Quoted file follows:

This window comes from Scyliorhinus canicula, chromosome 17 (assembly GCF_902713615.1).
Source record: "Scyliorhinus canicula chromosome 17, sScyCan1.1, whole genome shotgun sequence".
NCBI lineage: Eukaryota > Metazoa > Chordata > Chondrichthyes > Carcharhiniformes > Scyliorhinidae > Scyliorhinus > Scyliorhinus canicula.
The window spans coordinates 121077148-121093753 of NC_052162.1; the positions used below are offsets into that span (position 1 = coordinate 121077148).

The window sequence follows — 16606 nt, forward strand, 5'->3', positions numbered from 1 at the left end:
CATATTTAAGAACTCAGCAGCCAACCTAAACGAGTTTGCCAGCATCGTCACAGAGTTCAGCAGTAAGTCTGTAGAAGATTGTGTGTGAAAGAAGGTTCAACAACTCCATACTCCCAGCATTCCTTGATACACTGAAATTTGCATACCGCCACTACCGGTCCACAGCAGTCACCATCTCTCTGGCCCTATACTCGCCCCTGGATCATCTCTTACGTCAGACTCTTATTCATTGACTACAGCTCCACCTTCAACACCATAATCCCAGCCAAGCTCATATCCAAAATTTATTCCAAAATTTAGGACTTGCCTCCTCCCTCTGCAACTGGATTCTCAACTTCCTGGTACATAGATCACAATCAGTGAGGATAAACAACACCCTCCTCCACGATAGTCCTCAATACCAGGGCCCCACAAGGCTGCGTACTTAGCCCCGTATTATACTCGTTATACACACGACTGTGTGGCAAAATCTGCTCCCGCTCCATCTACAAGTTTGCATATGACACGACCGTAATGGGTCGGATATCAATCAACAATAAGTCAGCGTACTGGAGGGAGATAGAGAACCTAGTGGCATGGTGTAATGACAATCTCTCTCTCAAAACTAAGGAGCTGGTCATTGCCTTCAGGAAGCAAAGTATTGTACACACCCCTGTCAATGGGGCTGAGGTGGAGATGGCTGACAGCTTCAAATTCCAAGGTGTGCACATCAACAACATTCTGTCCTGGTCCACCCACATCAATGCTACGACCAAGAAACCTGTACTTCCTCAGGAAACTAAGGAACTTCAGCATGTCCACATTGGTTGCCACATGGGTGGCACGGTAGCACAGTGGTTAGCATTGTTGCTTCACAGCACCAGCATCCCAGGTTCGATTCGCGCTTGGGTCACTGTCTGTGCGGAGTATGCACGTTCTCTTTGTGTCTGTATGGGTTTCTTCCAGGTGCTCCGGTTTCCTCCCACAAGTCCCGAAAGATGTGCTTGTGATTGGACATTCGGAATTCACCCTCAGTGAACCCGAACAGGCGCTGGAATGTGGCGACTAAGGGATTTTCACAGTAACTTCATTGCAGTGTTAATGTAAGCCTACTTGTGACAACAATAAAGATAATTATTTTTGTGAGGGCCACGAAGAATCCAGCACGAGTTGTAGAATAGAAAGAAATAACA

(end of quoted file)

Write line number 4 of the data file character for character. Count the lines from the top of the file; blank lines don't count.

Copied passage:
The window spans coordinates 121077148-121093753 of NC_052162.1; the positions used below are offsets into that span (position 1 = coordinate 121077148).